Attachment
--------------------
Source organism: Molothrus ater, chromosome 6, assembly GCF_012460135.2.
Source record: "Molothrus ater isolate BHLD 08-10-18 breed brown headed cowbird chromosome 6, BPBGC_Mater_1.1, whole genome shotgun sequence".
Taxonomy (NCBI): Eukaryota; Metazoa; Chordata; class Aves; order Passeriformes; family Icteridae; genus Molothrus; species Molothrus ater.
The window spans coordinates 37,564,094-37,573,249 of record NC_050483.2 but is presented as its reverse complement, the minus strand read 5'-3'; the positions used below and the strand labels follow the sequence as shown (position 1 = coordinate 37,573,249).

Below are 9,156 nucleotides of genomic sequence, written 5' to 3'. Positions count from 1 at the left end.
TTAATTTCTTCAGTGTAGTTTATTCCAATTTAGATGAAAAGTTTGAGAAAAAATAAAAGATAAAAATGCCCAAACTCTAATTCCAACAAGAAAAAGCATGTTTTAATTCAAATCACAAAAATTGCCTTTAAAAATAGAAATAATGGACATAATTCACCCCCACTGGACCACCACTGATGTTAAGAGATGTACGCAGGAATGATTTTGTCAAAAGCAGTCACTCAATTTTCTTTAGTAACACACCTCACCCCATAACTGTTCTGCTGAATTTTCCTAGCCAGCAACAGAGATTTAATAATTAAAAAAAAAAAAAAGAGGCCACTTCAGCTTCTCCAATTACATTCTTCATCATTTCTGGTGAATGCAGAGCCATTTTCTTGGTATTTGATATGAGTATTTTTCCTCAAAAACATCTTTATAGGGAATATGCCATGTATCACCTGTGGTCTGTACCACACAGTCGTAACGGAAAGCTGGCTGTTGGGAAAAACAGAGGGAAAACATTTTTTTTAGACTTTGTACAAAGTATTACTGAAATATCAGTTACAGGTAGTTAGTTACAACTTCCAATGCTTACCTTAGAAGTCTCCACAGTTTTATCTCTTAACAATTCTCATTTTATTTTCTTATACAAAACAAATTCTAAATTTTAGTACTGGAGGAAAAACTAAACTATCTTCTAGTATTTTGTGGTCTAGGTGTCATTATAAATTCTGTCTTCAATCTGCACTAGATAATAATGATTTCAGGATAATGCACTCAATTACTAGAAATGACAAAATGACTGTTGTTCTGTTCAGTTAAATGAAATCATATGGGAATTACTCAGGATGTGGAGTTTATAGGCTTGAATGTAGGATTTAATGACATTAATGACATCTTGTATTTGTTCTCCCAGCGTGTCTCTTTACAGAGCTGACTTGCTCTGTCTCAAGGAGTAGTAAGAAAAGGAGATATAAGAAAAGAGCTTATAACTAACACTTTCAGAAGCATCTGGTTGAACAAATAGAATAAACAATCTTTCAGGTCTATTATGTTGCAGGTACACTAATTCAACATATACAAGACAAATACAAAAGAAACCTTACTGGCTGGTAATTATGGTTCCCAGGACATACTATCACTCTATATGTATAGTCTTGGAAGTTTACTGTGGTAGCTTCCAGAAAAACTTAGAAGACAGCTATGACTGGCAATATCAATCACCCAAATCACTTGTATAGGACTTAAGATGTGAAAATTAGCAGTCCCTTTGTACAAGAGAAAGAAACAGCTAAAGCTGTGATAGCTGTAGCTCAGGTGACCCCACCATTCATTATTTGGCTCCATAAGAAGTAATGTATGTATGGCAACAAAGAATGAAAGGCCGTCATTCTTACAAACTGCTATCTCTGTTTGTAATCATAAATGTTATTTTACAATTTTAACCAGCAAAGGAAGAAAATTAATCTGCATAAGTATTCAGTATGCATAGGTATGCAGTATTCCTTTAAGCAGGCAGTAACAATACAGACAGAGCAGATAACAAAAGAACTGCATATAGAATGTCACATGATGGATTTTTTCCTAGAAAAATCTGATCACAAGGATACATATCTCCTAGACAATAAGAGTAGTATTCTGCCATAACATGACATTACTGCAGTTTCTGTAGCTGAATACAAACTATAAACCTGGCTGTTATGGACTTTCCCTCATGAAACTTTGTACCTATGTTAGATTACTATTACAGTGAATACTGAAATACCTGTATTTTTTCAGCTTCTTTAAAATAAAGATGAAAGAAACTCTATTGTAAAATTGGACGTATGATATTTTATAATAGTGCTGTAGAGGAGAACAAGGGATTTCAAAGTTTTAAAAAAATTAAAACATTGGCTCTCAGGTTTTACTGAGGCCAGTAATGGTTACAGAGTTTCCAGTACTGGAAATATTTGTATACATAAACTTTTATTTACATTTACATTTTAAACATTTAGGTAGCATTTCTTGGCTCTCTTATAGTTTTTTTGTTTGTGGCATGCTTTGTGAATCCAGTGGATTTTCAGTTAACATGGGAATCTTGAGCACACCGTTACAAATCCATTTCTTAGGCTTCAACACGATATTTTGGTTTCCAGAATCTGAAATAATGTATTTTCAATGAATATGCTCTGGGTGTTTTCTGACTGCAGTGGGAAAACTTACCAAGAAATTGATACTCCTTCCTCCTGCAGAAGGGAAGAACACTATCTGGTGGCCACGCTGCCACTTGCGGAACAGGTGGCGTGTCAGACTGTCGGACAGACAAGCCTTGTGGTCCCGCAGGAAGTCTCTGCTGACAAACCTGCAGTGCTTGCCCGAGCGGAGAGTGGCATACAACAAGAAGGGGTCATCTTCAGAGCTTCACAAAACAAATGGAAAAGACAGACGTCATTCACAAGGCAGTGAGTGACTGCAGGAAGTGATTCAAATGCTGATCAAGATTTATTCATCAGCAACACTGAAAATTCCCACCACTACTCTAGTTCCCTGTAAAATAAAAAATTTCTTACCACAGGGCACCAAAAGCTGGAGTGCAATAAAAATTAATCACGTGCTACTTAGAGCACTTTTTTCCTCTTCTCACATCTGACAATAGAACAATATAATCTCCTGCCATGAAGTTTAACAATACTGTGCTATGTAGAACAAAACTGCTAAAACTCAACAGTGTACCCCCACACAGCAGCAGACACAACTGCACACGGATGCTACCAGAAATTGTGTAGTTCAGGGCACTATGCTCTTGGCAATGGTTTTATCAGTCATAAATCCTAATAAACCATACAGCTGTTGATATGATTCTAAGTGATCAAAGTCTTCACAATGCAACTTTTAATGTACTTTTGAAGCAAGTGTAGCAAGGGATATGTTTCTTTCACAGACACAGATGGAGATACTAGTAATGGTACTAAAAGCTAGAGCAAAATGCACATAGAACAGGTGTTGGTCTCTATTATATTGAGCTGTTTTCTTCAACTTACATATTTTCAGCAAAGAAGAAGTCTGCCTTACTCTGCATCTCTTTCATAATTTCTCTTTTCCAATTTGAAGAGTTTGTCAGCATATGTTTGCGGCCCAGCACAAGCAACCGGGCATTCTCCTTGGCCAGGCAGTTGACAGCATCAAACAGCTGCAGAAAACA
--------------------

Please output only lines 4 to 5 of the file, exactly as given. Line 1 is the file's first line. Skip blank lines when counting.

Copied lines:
The window spans coordinates 37,564,094-37,573,249 of record NC_050483.2 but is presented as its reverse complement, the minus strand read 5'-3'; the positions used below and the strand labels follow the sequence as shown (position 1 = coordinate 37,573,249).

Below are 9,156 nucleotides of genomic sequence, written 5' to 3'. Positions count from 1 at the left end.